IntroductionIn a typical kdb+ system, there are several q processes running concurrently. These will commonly include services such as a Real-Time Database (RDB), which contains today’s or recent information in memory, or a Historical Database (HDB), which stores information from previous days. The client can have the ability to access these directly, but in some cases these services are hidden in the background and access to them is provided by a gateway.
The gateway normally includes a set of custom functions designed to access the data and perform queries in the most efficient manner. This important feature introduces a layer of separation between the client and the data, meaning that it cannot be accidentally tampered with, and it may provide a level of security by performing checks on user entitlements before a query is made.
A gateway can also be capable of performing aggregations on different sets of data. Say we wanted to perform a particular query for the last week, the gateway could access the HDB and RDB and combine this information. Advanced gateways are capable of parallelism, whereby they are capable of performing more than one operation simultaneously, which allows scaling of the numbers of processes and clients. Fault tolerance is built-in, if a server becomes inoperative the gateway can pull data from another source, without the user being aware that a process is not functioning.
Gateways may be synchronous or asynchronous. The former means that the client must have received a reply from the gateway before the next client request can be accepted. Asynchronous gateways remove this constraint, allowing for quicker processing of multiple operations. An asynchronous setup works by permitting operations to be performed on data at the same time that other sets of data are being processed or transferred.
As a synchronous setup means that the gateway will spend a lot of time being idle whilst it waits for a response, asynchronous is the preferred method. The primary advantage in this case being that more than one client query can be performed at once. It does however involve another layer of complexity. Each request must be tagged with an identifier which gets passed to and from all the involved services. This allows the gateway to keep track of queries that are to be performed, and those whose results are to be returned to the user. This is shown in the diagram below, where the numbers indicate the order of information flow around the system.
Load BalancingA large number of requests will bring about the need for load-balancing functionality within the gateway. Essentially this kind of gateway is comprised of a server and multiple slave-servers. When requests are delivered to the gateway, it chooses which slave-server to process the request on, based on which is free at the time. If all are occupied, the request is queued in the gateway until one becomes free. This method is an efficient way of handling large numbers of simultaneous requests, however it will only be beneficial if asynchronous requests are made.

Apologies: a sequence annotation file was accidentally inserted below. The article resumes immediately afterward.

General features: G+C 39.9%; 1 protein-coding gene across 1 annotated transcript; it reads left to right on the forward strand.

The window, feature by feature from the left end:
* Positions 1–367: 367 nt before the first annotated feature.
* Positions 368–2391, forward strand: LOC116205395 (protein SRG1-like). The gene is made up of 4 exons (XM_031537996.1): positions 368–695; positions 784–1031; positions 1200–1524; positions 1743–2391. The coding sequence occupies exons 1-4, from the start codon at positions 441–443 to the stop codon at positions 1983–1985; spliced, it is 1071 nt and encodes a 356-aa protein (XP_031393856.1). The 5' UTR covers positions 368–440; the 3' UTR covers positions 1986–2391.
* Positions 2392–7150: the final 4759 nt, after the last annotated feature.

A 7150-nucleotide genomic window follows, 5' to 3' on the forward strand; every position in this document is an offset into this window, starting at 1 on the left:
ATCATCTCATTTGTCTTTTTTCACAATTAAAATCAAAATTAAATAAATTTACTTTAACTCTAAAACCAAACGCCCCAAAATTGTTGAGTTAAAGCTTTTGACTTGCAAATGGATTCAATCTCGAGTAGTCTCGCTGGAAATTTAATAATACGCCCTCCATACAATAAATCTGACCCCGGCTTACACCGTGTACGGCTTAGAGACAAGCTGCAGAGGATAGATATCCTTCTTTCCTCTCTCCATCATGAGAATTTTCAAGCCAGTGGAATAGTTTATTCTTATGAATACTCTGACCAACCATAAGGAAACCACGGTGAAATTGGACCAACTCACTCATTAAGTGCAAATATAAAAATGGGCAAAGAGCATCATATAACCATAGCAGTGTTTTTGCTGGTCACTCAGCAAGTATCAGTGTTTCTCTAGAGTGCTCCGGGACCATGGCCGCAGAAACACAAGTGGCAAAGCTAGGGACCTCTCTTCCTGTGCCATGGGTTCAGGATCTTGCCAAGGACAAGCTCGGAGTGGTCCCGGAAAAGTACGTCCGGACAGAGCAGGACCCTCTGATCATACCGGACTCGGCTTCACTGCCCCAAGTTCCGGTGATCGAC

Example code demonstrating how load-balancing operates can be seen at mserve.q from kx systems.
If some part of the system were to fail, the gateway can be set up to activate levels of redundancy, such as replicated services running on additional backup servers. The following diagram illustrates how this might work in a real load-balancing setup. The gateway recognises that one of the replicated HDB processes has failed, and no longer routes queries to that source.
Another, more complex possible scenario is the situation where there are entirely separate systems that use replicated processes. The gateway can be configured to reach across to another system and begin to pull that data in. This is shown in the images below, with two separate systems running in a hot-hot configuration in separate data centres.
If the first Data Centre’s RDB were to stop working for any reason, the gateway can be configured to automatically transfer over to the backup, and begin performing queries and returning information from there.
This process should hopefully present a seamless user-experience for the client, who needn’t know that a failure has occurred. This also provides time for system administrators to work on fixing the back-end. A caveat to this kind of setup is that there needs to be sufficient network bandwidth for transferring data over a Wide Area Network (WAN).
Ideally, aggregative operations would be performed by the service being requested. This speeds up operations by allowing for as little unnecessary data-transfer as possible. Often data will need to be re-aggregated at the gateway level.
Here is one aggregation example where monthly trading volumes are calculated from information held on the RDB and HDB:
HDB: q)hdbdata:select sum size by sym,date.month from trade where date.month >= -3 + `month$.z.d sym month | size ------------| ------ AAPL 2015.12| 593144 AAPL 2016.01| 912510 AAPL 2016.02| 220911 CSCO 2015.12| 935629 CSCO 2016.01| 740497 CSCO 2016.02| 894658 DELL 2015.12| 139615 DELL 2016.01| 568691 DELL 2016.02| 110362 GOOG 2015.12| 490130 GOOG 2016.01| 161822 GOOG 2016.02| 188170 RDB: q)rdbdata:select sum size by sym,`month$.z.D from trade sym month | size ------------| ----- AAPL 2016.02| 26929 CSCO 2016.02| 93878 DELL 2016.02| 96708 GOOG 2016.02| 50088 /-Then at the gateway level: q)hdbdata+rdbdata sym month | size ------------| ------ AAPL 2015.12| 593144 AAPL 2016.01| 912510 AAPL 2016.02| 247840 CSCO 2015.12| 935629 CSCO 2016.01| 740497 CSCO 2016.02| 988536 DELL 2015.12| 139615 DELL 2016.01| 568691 DELL 2016.02| 207020 GOOG 2015.12| 490130 GOOG 2016.01| 161822 GOOG 2016.02| 238258
This method reduces the amount of data passed around the system, with each service returning an aggregated data set as opposed to raw data being returned to the gateway from both services and the aggregation performed.